Like the popular original, his Recomposed is structured as four violin concertos, but Vivaldi’s harmonies seem smoothed out in a minimalist language and thinner texture, enhanced by electronics. How have audiences and musicians responded to what one critic calls a “classical remix”? “Honestly,” Richter says, “I don’t really think about what people think. If you do, you could never do anything. You certainly wouldn’t touch The Four Seasons, because you’re asking for trouble, aren’t you? But mostly people have received it in the spirit in which it was made – an act of affection and enquiry and a creative investigation into Vivaldi.”

The Richter Residency Auckland Arts Festival Sleep, Max Richter (piano), Grace Davidson (soprano), American Contemporary Music Ensemble, March 16; Vivaldi Recomposed/Three Worlds, Richter, Davidson, Mari Samuelsen (violin), Auckland Philharmonia Orchestra, March 18.

This article was first published in the March 10, 2018 issue of the New Zealand Listener.

Latest

White Noise: Who is shaping Auckland's future?
101439 2019-01-21 00:00:00Z Auckland Issues

White Noise: Who is shaping Auckland's future?

by Kate Newton

Some Aucklanders have more say in their city's future than others.

Read more
Stephen Fry revisits the world of the Ancient Greeks in Heroes
101242 2019-01-21 00:00:00Z Books

Stephen Fry revisits the world of the Ancient Gree…

by Lauren Buckeridge

In his delightful way, Stephen Fry dips back into the ancient world with more stories of tests, quests and feats of old.

Read more
Comedian Jo Brand on the benefits of not giving a toss
100970 2019-01-20 00:00:00Z Profiles

Comedian Jo Brand on the benefits of not giving a…

by Diana Wichtel

Jo Brand’s deadpan style is deceptive, as some blokes have discovered to their very public cost.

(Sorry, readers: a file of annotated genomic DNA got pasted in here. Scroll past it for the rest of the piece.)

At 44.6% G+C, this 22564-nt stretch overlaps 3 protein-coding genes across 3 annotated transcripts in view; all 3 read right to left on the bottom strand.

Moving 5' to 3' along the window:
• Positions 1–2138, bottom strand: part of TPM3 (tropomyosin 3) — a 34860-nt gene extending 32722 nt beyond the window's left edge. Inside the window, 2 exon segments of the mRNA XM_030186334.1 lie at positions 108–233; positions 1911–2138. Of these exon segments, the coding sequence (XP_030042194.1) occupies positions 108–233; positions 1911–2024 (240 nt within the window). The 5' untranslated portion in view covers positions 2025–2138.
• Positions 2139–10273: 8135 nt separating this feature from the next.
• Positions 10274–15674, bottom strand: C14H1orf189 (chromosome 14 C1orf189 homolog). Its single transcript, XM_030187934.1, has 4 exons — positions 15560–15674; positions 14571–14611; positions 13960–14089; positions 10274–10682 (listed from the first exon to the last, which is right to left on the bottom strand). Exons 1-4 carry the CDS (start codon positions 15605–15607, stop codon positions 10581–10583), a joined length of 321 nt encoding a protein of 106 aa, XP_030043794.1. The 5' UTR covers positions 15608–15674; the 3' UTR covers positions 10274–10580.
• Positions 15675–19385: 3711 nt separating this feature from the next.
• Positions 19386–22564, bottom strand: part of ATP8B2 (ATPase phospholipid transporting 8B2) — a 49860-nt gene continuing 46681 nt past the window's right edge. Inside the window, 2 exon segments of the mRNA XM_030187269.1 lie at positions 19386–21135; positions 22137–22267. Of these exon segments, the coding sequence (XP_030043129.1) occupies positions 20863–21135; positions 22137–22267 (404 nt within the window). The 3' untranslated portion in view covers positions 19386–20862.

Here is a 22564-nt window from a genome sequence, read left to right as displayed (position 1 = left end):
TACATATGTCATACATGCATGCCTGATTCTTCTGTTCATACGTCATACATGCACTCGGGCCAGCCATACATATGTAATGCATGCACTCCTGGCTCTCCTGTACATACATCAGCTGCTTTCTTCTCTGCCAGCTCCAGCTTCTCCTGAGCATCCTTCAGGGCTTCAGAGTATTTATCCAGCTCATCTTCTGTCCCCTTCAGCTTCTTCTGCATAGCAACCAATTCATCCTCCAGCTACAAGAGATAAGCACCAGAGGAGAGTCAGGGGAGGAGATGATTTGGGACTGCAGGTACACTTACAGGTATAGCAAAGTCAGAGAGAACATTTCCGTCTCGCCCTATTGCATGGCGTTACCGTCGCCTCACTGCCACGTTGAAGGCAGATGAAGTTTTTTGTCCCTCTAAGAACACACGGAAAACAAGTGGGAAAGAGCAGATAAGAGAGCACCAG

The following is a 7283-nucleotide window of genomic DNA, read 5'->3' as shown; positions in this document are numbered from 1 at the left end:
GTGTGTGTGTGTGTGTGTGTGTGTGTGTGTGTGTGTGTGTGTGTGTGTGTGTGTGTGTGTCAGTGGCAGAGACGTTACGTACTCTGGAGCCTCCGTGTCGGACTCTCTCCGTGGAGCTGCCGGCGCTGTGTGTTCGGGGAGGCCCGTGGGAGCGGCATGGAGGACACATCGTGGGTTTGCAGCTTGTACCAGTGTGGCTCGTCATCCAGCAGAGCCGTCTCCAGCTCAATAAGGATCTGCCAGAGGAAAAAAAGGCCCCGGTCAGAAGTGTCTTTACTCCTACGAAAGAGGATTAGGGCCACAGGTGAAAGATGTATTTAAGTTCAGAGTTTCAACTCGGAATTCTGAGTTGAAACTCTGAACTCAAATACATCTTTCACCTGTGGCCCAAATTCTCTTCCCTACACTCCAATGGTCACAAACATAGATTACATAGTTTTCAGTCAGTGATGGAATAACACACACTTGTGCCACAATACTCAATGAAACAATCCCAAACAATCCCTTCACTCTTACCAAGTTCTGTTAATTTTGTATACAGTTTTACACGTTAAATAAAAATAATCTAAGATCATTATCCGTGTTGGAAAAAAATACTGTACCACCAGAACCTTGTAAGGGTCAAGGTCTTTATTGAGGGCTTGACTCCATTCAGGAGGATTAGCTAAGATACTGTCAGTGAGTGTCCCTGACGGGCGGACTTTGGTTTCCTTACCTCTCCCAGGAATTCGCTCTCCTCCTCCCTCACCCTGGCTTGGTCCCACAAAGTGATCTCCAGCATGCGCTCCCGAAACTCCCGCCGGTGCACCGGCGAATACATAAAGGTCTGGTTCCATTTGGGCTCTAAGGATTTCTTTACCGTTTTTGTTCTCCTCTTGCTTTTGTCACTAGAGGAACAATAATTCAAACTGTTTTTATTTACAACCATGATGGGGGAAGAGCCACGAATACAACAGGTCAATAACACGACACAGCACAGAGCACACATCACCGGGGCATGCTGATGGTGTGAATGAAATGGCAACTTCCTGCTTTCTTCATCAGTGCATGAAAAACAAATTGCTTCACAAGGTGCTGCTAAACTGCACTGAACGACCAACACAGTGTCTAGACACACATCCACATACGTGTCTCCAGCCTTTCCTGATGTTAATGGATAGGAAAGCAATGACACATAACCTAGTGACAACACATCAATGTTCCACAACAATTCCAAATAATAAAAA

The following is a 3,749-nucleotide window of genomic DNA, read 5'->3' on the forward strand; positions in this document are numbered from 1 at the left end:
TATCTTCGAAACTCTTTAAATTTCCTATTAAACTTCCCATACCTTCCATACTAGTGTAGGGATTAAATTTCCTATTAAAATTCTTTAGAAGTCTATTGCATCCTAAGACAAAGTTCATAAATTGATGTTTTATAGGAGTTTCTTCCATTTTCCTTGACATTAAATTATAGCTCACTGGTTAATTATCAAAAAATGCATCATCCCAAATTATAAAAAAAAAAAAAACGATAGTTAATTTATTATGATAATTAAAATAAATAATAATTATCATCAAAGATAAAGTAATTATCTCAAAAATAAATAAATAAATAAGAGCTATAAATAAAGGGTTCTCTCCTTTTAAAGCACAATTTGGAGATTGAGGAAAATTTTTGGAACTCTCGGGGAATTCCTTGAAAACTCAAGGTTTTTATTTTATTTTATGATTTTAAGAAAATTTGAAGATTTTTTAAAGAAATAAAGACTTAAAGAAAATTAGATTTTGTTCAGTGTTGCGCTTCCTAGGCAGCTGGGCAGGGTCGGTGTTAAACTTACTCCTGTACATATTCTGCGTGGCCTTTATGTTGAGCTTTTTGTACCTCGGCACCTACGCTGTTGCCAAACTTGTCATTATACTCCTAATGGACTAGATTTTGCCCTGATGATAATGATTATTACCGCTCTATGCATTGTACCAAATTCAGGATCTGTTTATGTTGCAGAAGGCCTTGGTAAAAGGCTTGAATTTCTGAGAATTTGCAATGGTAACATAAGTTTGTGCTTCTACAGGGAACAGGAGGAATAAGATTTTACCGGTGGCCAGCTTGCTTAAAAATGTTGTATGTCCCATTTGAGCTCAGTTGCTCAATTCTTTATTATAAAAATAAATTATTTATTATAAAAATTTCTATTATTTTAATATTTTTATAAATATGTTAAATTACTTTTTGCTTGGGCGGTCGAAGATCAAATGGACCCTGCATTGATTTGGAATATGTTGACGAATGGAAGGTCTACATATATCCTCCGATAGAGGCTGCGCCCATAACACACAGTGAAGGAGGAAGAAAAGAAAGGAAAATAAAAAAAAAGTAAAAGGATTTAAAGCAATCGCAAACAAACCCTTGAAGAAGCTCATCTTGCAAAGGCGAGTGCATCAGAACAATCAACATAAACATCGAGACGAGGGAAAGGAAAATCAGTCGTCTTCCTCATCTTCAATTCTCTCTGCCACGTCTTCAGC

Read more
Green Book: A racially themed road-trip drama that stays within the white lines
101345 2019-01-20 00:00:00Z Movies

Green Book: A racially themed road-trip drama that…

by James Robins

Green Book joins a long tradition of civil-rights era movies that barely scratch the surface.

Read more
How I caught Marie Kondo's tidying up bug
101329 2019-01-20 00:00:00Z Television

How I caught Marie Kondo's tidying up bug

by Diana Wichtel

Four episodes into Netflix’s Tidying Up with Marie Kondo, something snapped.

Read more
The vital importance of full sleep cycles
100962 2019-01-20 00:00:00Z Health

The vital importance of full sleep cycles

by Mark Broatch

It’s a myth that older adults need less sleep, says University of California professor of neuroscience and psychology Matthew Walker.

Read more
Searching Great Barrier Island for the meaning of life
101413 2019-01-20 00:00:00Z Life in NZ

Searching Great Barrier Island for the meaning of…

by Joanna Wane

Joanna Wane goes to Great Barrier Island in search of the answer to life, the universe and everything.

Read more
Australian classic Storm Boy gets a modern remake
101340 2019-01-19 00:00:00Z Movies

Australian classic Storm Boy gets a modern remake

by James Robins

The biggest beak in Oz screen history returns in a remake of a 1970s favourite.

Read more